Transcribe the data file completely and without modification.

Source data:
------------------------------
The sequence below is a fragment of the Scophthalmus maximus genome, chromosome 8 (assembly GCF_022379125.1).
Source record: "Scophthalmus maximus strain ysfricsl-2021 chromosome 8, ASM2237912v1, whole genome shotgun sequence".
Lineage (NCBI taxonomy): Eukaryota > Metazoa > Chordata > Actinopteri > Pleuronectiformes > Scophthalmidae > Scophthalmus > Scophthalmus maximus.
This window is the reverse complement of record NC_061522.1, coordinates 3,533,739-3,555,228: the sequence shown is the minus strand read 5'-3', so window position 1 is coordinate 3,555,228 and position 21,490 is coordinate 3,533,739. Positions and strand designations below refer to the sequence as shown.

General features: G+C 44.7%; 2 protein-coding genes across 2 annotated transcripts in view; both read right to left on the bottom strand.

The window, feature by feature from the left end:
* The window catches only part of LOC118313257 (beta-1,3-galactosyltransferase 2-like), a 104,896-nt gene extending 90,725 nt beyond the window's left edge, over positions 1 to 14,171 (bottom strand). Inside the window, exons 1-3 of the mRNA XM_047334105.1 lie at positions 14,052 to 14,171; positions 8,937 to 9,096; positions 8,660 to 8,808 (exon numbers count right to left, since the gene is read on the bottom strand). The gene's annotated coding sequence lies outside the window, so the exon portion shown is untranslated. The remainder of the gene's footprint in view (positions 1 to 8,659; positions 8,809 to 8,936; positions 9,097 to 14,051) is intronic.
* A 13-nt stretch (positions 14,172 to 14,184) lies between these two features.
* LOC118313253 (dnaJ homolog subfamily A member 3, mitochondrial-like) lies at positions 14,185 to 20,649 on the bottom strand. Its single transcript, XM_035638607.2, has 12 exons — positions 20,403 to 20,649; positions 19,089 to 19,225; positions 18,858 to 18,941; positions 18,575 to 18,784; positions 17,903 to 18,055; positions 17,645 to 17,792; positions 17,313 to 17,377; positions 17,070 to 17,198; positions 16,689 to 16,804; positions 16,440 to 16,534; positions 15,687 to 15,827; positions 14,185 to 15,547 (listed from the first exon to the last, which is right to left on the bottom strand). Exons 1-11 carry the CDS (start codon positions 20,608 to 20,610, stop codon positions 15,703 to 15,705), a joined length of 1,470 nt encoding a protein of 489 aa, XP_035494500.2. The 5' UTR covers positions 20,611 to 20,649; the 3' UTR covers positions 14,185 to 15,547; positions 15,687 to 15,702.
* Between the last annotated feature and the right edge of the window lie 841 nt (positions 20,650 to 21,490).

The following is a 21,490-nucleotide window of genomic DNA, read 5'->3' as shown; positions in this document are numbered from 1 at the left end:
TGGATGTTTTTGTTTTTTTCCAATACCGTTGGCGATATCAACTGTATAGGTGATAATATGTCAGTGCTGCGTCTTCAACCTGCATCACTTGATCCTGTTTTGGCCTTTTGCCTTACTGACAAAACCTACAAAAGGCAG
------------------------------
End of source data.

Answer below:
The sequence below is a fragment of the Scophthalmus maximus genome, chromosome 8 (assembly GCF_022379125.1).
Source record: "Scophthalmus maximus strain ysfricsl-2021 chromosome 8, ASM2237912v1, whole genome shotgun sequence".
Lineage (NCBI taxonomy): Eukaryota > Metazoa > Chordata > Actinopteri > Pleuronectiformes > Scophthalmidae > Scophthalmus > Scophthalmus maximus.
This window is the reverse complement of record NC_061522.1, coordinates 3,533,739-3,555,228: the sequence shown is the minus strand read 5'-3', so window position 1 is coordinate 3,555,228 and position 21,490 is coordinate 3,533,739. Positions and strand designations below refer to the sequence as shown.

General features: G+C 44.7%; 2 protein-coding genes across 2 annotated transcripts in view; both read right to left on the bottom strand.

The window, feature by feature from the left end:
* The window catches only part of LOC118313257 (beta-1,3-galactosyltransferase 2-like), a 104,896-nt gene extending 90,725 nt beyond the window's left edge, over positions 1 to 14,171 (bottom strand). Inside the window, exons 1-3 of the mRNA XM_047334105.1 lie at positions 14,052 to 14,171; positions 8,937 to 9,096; positions 8,660 to 8,808 (exon numbers count right to left, since the gene is read on the bottom strand). The gene's annotated coding sequence lies outside the window, so the exon portion shown is untranslated. The remainder of the gene's footprint in view (positions 1 to 8,659; positions 8,809 to 8,936; positions 9,097 to 14,051) is intronic.
* A 13-nt stretch (positions 14,172 to 14,184) lies between these two features.
* LOC118313253 (dnaJ homolog subfamily A member 3, mitochondrial-like) lies at positions 14,185 to 20,649 on the bottom strand. Its single transcript, XM_035638607.2, has 12 exons — positions 20,403 to 20,649; positions 19,089 to 19,225; positions 18,858 to 18,941; positions 18,575 to 18,784; positions 17,903 to 18,055; positions 17,645 to 17,792; positions 17,313 to 17,377; positions 17,070 to 17,198; positions 16,689 to 16,804; positions 16,440 to 16,534; positions 15,687 to 15,827; positions 14,185 to 15,547 (listed from the first exon to the last, which is right to left on the bottom strand). Exons 1-11 carry the CDS (start codon positions 20,608 to 20,610, stop codon positions 15,703 to 15,705), a joined length of 1,470 nt encoding a protein of 489 aa, XP_035494500.2. The 5' UTR covers positions 20,611 to 20,649; the 3' UTR covers positions 14,185 to 15,547; positions 15,687 to 15,702.
* Between the last annotated feature and the right edge of the window lie 841 nt (positions 20,650 to 21,490).

The following is a 21,490-nucleotide window of genomic DNA, read 5'->3' as shown; positions in this document are numbered from 1 at the left end:
TGGATGTTTTTGTTTTTTTCCAATACCGTTGGCGATATCAACTGTATAGGTGATAATATGTCAGTGCTGCGTCTTCAACCTGCATCACTTGATCCTGTTTTGGCCTTTTGCCTTACTGACAAAACCTACAAAAGGCAG